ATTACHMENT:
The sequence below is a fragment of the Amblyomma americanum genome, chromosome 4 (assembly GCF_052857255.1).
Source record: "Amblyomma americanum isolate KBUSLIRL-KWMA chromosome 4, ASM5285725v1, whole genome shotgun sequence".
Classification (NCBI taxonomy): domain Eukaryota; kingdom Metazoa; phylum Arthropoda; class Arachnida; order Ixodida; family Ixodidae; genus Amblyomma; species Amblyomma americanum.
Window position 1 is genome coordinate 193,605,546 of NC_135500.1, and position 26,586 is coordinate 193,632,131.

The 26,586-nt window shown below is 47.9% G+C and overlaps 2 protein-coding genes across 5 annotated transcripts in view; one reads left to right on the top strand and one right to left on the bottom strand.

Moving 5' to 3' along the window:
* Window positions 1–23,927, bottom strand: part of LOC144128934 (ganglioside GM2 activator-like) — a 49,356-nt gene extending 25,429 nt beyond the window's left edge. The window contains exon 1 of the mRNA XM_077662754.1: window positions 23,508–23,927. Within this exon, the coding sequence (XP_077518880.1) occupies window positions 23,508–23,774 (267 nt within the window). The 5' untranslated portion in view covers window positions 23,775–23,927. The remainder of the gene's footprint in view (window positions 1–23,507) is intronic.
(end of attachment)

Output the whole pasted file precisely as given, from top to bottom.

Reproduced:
The sequence below is a fragment of the Amblyomma americanum genome, chromosome 4 (assembly GCF_052857255.1).
Source record: "Amblyomma americanum isolate KBUSLIRL-KWMA chromosome 4, ASM5285725v1, whole genome shotgun sequence".
Classification (NCBI taxonomy): domain Eukaryota; kingdom Metazoa; phylum Arthropoda; class Arachnida; order Ixodida; family Ixodidae; genus Amblyomma; species Amblyomma americanum.
Window position 1 is genome coordinate 193,605,546 of NC_135500.1, and position 26,586 is coordinate 193,632,131.

The 26,586-nt window shown below is 47.9% G+C and overlaps 2 protein-coding genes across 5 annotated transcripts in view; one reads left to right on the top strand and one right to left on the bottom strand.

Moving 5' to 3' along the window:
* Window positions 1–23,927, bottom strand: part of LOC144128934 (ganglioside GM2 activator-like) — a 49,356-nt gene extending 25,429 nt beyond the window's left edge. The window contains exon 1 of the mRNA XM_077662754.1: window positions 23,508–23,927. Within this exon, the coding sequence (XP_077518880.1) occupies window positions 23,508–23,774 (267 nt within the window). The 5' untranslated portion in view covers window positions 23,775–23,927. The remainder of the gene's footprint in view (window positions 1–23,507) is intronic.